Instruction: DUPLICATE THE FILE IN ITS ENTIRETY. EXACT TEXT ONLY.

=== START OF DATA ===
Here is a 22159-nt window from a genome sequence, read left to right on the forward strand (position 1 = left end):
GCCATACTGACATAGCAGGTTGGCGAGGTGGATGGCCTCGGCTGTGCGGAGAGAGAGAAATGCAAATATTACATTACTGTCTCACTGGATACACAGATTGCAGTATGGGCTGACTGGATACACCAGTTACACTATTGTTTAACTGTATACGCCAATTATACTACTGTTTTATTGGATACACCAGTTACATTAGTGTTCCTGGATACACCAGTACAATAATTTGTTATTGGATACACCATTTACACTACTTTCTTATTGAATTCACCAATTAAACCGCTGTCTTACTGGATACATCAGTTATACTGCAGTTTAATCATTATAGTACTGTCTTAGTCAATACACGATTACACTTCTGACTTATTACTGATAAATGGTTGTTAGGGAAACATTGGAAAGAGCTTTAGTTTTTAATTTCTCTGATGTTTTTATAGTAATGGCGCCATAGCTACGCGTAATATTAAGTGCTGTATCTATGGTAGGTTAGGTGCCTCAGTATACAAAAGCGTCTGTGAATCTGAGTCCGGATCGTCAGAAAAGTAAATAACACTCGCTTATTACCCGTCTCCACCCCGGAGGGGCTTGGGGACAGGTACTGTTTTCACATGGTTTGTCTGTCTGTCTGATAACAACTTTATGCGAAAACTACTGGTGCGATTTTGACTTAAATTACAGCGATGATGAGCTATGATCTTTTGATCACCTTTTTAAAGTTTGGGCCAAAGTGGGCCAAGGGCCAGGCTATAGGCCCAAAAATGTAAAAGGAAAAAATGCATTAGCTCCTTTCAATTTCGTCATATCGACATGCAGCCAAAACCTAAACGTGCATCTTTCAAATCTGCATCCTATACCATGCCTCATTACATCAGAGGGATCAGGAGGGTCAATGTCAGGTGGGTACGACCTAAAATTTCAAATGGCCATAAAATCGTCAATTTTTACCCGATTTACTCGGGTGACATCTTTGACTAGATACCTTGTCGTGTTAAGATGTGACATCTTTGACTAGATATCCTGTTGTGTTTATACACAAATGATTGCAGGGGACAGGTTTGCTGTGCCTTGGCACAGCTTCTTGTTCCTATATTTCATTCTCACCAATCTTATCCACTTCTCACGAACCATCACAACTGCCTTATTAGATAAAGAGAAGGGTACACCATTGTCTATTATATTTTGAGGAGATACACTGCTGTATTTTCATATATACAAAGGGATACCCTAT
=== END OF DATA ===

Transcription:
Here is a 22159-nt window from a genome sequence, read left to right on the forward strand (position 1 = left end):
GCCATACTGACATAGCAGGTTGGCGAGGTGGATGGCCTCGGCTGTGCGGAGAGAGAGAAATGCAAATATTACATTACTGTCTCACTGGATACACAGATTGCAGTATGGGCTGACTGGATACACCAGTTACACTATTGTTTAACTGTATACGCCAATTATACTACTGTTTTATTGGATACACCAGTTACATTAGTGTTCCTGGATACACCAGTACAATAATTTGTTATTGGATACACCATTTACACTACTTTCTTATTGAATTCACCAATTAAACCGCTGTCTTACTGGATACATCAGTTATACTGCAGTTTAATCATTATAGTACTGTCTTAGTCAATACACGATTACACTTCTGACTTATTACTGATAAATGGTTGTTAGGGAAACATTGGAAAGAGCTTTAGTTTTTAATTTCTCTGATGTTTTTATAGTAATGGCGCCATAGCTACGCGTAATATTAAGTGCTGTATCTATGGTAGGTTAGGTGCCTCAGTATACAAAAGCGTCTGTGAATCTGAGTCCGGATCGTCAGAAAAGTAAATAACACTCGCTTATTACCCGTCTCCACCCCGGAGGGGCTTGGGGACAGGTACTGTTTTCACATGGTTTGTCTGTCTGTCTGATAACAACTTTATGCGAAAACTACTGGTGCGATTTTGACTTAAATTACAGCGATGATGAGCTATGATCTTTTGATCACCTTTTTAAAGTTTGGGCCAAAGTGGGCCAAGGGCCAGGCTATAGGCCCAAAAATGTAAAAGGAAAAAATGCATTAGCTCCTTTCAATTTCGTCATATCGACATGCAGCCAAAACCTAAACGTGCATCTTTCAAATCTGCATCCTATACCATGCCTCATTACATCAGAGGGATCAGGAGGGTCAATGTCAGGTGGGTACGACCTAAAATTTCAAATGGCCATAAAATCGTCAATTTTTACCCGATTTACTCGGGTGACATCTTTGACTAGATACCTTGTCGTGTTAAGATGTGACATCTTTGACTAGATATCCTGTTGTGTTTATACACAAATGATTGCAGGGGACAGGTTTGCTGTGCCTTGGCACAGCTTCTTGTTCCTATATTTCATTCTCACCAATCTTATCCACTTCTCACGAACCATCACAACTGCCTTATTAGATAAAGAGAAGGGTACACCATTGTCTATTATATTTTGAGGAGATACACTGCTGTATTTTCATATATACAAAGGGATACCCTAT